Recently someone living in a neighborhood near UNC-A found a cat that appeared to be lost. They took the cat in from the cold; a simple, compassionate gesture that many animal lovers may relate to. Unfortunately, the cat later became ill and had to be euthanized. Last week test results revealed that the cat had been infected with rabies. Here is what we know:
The cat received an injury from an unknown animal about a week before becoming ill. Many well-intentioned individuals leave food outdoors for cats. Because they roam outdoors, these cats can easily come into contact with other wild animals which can transmit rabies to the cat and potentially be further spread to other cats or pets.
As a result of this one cat being taken in, 6 people are receiving post-exposure rabies vaccines to prevent infection, including 5 employees of the pet clinic where the sick cat was taken. This is done as a precaution because if contracted, rabies is fatal for humans.
“The Buncombe County Department of Health is working closely with the Asheville Police Department (APD) and Animal Control to increase surveillance and possibly capture feral cats in the immediate area where the rabid cat was recently discovered.”, said Marc Fowler, Environmental Health Director with the Department of Health. “Concerns about feral cats in the city limits may be referred to the APD at 252-1110.
Several animals are responsible for transmitting rabies in Western North Carolina including coyotes, foxes, skunks, groundhogs and bats. In a majority of cases rabies is carried by raccoons. All these animals are known to live throughout the state and Buncombe County, including the city limits of Asheville. They live on food found around trash cans and dumpsters everywhere, and also on pet food left outdoors for domesticated animals including cats.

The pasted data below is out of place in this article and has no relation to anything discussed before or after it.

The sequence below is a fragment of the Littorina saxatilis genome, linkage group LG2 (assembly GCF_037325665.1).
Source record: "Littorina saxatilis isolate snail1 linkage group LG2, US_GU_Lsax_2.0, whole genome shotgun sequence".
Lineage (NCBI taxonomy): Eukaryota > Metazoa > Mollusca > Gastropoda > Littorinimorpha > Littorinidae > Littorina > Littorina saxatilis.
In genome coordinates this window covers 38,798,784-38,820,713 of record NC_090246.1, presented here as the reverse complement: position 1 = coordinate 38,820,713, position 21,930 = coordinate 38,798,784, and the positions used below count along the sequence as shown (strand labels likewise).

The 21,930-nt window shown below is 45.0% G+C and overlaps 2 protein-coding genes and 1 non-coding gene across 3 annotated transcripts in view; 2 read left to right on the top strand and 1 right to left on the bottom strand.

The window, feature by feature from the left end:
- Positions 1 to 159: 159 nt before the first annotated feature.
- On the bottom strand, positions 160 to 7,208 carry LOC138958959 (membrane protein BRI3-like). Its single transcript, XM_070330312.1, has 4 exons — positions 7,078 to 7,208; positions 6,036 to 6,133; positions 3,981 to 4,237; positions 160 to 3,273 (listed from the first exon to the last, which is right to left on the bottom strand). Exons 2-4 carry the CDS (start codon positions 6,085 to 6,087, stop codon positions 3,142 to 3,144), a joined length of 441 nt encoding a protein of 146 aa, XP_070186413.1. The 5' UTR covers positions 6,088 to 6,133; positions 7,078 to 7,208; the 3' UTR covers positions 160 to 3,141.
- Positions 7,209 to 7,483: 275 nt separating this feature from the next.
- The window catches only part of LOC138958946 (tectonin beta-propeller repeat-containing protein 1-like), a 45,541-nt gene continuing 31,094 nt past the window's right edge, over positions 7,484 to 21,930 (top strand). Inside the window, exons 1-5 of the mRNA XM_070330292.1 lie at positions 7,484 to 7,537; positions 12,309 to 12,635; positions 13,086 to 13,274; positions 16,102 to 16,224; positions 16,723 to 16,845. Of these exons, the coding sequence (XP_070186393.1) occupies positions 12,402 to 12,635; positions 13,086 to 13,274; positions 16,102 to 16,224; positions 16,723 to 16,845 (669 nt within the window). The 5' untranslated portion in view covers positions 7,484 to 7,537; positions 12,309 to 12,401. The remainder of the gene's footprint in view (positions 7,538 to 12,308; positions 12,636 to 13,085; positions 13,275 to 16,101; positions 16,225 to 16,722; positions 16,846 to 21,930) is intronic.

This has been a difficult situation, but one we can all learn from.
It is extremely important that pet owners have their dogs, cats and ferrets vaccinated for rabies and for those vaccines to be kept up to date.
If an unvaccinated pet is exposed to any other animal whose rabies status cannot be verified, that pet must be quarantined by a veterinarian for 6 months at the owner’s expense; or the pet must be euthanized.
It is also important that food not be left outdoors to feed wild animals or feral cats. Kevin Calhoun with the Buncombe County Sheriff’s Department says, “Don’t feed wild animals. Feeding feral cats or wild animals brings the two together, increasing the potential for the spread of rabies.”
Contact authorities if an animal is seen behaving unusually. This may mean that a wild animal is not afraid of humans; a nocturnal animal is seen wandering around during the day; a pet is uncharacteristically aggressive; or any animal is behaving in a drunken state or lethargic.
If someone is aware of unknown cats in their neighborhood, they should not feed them, and call Animal Control. In the Asheville city limits they should call 252-1110. In Buncombe County call 250-6670.